Thursday, July 15, 2010

How Do I Feel About The USA? How Does The USA Feel About Me?

July 4 marked the 234th anniversary of our Declaration of Independence from Great Britain. But as an African-American, our feelings about this country can be conflicted at times and can be summed up in a paraphrased line from the 'Tuskegee Airmen' movie:

How do I feel about the USA? How does the USA feel about me?

Frederick Douglass touched upon that conflict in his famous July 5, 1852 'The Meaning of July Fourth For The Negro' speech that still resonates with many African descended Americans today.

While I'm immensely proud that an African American president and his family resides in the house that my ancestors built with their uncompensated labor, I'm not happy about the unrelenting racist attacks he has endured since taking the oath of office in January 2009.

I'm displeased that some of the rhetoric is flowing from the lips of white GLBT people who clearly wanted Hillary Clinton to win the presidency. They demand that this president do in half of his first term what the other 43 white males in both parties that occupied the Oval Office couldn't or wouldn't do for GLBT rights.

I'm disgusted with the conservative 'take our country back' and 'real American' rhetoric I'm hearing in the runup to the November midterm elections. I deplore the rush by Republican dominated state legislatures to mimic Arizona's 'Hate On Latinos' legislation being pushed under the guise of 'immigration reform'.

I'm frustrated that as a trans African descended American citizen I'm fighting it seems at times a three front war with conservatives, elements of the Black community and the gay community just to have my humanity recognized and my constitutional rights respected and protected.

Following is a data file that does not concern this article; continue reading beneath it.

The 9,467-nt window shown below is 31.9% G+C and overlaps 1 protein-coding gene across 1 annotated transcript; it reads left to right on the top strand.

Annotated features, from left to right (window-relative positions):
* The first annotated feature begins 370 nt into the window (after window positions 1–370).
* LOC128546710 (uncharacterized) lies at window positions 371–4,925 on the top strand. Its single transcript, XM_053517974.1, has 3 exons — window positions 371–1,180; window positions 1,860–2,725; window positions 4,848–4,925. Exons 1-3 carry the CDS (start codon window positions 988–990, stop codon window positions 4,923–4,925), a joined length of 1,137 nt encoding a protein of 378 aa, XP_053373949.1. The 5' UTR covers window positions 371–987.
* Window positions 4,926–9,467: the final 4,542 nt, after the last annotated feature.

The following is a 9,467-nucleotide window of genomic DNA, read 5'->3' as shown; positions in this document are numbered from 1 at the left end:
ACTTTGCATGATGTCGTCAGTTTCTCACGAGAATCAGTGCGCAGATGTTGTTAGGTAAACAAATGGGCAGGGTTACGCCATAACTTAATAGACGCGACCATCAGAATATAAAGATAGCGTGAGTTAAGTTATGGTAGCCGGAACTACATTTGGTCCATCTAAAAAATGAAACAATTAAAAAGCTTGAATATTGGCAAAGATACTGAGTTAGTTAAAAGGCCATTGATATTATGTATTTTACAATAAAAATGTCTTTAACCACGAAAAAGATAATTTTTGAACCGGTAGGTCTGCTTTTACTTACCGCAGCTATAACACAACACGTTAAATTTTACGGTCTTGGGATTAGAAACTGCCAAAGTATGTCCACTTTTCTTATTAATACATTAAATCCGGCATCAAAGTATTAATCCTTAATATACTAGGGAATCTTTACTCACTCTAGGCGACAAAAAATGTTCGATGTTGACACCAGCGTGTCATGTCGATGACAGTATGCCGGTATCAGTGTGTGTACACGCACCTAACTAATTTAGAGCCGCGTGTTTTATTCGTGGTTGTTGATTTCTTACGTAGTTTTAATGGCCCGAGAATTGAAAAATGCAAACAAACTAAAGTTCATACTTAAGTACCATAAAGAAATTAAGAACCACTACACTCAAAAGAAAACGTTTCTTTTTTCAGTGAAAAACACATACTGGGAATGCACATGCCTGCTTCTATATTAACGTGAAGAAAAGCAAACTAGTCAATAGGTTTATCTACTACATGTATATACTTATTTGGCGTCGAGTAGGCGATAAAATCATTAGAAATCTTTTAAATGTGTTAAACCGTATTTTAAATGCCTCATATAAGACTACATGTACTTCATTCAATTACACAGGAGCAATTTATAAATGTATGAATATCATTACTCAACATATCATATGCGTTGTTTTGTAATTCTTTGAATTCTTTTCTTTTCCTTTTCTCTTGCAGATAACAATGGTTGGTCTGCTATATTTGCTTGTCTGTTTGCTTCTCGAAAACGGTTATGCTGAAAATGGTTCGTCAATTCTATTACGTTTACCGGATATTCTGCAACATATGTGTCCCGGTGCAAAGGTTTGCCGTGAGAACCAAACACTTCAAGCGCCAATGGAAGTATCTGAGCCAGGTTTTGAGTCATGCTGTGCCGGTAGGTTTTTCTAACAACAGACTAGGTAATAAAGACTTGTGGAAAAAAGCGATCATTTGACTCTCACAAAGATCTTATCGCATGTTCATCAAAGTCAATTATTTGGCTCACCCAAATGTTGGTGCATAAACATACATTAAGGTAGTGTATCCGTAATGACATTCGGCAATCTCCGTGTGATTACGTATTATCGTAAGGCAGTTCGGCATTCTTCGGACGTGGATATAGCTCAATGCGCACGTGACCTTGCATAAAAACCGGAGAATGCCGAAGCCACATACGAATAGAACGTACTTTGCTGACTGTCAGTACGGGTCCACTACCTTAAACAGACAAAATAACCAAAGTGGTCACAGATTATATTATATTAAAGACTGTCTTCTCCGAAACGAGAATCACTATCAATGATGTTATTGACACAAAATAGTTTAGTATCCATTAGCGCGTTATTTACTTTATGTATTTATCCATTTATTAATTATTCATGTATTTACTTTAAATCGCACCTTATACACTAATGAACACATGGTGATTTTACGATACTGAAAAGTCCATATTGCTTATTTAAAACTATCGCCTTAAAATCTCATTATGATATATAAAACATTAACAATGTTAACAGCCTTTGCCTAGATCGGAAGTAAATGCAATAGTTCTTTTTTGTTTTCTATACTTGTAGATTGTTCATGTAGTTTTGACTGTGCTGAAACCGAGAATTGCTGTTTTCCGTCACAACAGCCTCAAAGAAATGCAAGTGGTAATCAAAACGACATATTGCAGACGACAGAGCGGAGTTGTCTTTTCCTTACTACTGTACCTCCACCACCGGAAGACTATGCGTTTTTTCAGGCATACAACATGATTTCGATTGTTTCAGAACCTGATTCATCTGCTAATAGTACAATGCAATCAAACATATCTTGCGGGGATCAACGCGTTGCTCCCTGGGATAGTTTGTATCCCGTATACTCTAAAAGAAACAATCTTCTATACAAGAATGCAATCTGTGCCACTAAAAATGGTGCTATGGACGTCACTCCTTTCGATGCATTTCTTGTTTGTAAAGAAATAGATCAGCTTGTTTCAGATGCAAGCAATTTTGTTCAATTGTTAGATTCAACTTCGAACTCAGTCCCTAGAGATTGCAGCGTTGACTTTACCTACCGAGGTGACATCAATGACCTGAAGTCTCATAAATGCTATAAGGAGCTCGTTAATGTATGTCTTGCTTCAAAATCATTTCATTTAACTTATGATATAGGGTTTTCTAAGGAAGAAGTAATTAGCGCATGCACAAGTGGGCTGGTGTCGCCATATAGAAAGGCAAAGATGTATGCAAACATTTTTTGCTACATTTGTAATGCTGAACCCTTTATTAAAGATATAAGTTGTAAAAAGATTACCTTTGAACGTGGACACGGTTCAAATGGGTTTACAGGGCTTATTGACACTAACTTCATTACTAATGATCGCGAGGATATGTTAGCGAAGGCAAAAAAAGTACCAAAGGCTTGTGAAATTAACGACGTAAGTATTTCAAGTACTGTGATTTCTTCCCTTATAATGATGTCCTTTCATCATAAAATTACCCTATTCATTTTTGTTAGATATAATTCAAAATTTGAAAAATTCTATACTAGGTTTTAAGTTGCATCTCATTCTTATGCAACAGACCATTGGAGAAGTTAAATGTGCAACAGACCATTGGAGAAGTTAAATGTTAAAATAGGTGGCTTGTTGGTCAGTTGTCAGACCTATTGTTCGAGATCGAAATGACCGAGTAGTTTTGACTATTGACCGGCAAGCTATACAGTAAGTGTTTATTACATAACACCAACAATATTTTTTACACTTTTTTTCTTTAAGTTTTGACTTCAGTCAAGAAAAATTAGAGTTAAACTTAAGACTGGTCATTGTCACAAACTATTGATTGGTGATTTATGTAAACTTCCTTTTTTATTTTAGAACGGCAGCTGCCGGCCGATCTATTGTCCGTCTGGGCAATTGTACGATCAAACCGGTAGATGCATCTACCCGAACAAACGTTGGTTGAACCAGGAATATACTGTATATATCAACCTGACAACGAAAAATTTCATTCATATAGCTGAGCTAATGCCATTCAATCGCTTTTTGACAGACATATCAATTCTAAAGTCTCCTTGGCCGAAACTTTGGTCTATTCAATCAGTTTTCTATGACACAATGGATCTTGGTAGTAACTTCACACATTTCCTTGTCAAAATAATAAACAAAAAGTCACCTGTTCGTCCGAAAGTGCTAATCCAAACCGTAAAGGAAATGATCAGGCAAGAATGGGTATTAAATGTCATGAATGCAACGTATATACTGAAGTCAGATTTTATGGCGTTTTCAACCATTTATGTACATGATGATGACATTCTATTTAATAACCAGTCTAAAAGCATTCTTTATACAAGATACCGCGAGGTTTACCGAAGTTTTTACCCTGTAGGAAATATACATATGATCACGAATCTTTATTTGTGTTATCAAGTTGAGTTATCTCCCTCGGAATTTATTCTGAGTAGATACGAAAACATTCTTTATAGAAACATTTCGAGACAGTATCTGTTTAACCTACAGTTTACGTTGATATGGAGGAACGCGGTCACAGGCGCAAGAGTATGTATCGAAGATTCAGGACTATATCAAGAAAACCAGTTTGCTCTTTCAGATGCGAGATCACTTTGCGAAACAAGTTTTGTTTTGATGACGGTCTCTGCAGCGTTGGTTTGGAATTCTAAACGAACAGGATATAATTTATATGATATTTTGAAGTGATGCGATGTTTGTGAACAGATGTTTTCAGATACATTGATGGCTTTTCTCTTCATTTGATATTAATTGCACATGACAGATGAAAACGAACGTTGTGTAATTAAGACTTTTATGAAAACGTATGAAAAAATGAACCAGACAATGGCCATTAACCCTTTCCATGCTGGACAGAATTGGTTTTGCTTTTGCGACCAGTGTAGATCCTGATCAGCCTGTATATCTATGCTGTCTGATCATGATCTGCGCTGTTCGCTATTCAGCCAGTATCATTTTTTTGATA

But just as I'm ready to say forget it, I'll read a speech from Dr. King, an essay from W.E.B DuBois, quotes from Barbara Jordan or some other brilliant thinker that reminds me of the price our people paid in blood for the American label.

It's our country, our flag, our Declaration of Independence and our Constitution too, even if the Founding Fathers only counted my ancestors as 3/5ths of a human being in 1787. My full citizenship rights required rivers of blood, a civil war, three constitutional amendments, multiple civil rights acts, decades of protests and numerous landmark Supreme Court decisions.

After perusing my history, I'm motivated once again to pick up the baton and become a drum majorette for justice. My faltering determination is renewed and I steel myself once again to fight for Dr. King's dream and a country that values the human rights of all its citizens.

There's a lot of things transpiring in this country right now that make me wonder which direction we are headed.

Is it toward fairness and justice for all or are we being pushed backwards to the early 20th century edition of America?

But there's enough signs that there are a lot of things right with with this country that allow me to be hopeful about its future and feel it will make it to its tricentennial birthday intact in 2076.

But I still have enough concerns about America's color line problem that compel me to ponder once again the question I asked at the beginning of the post.

How do I feel about the USA? How does the USA feel about me?

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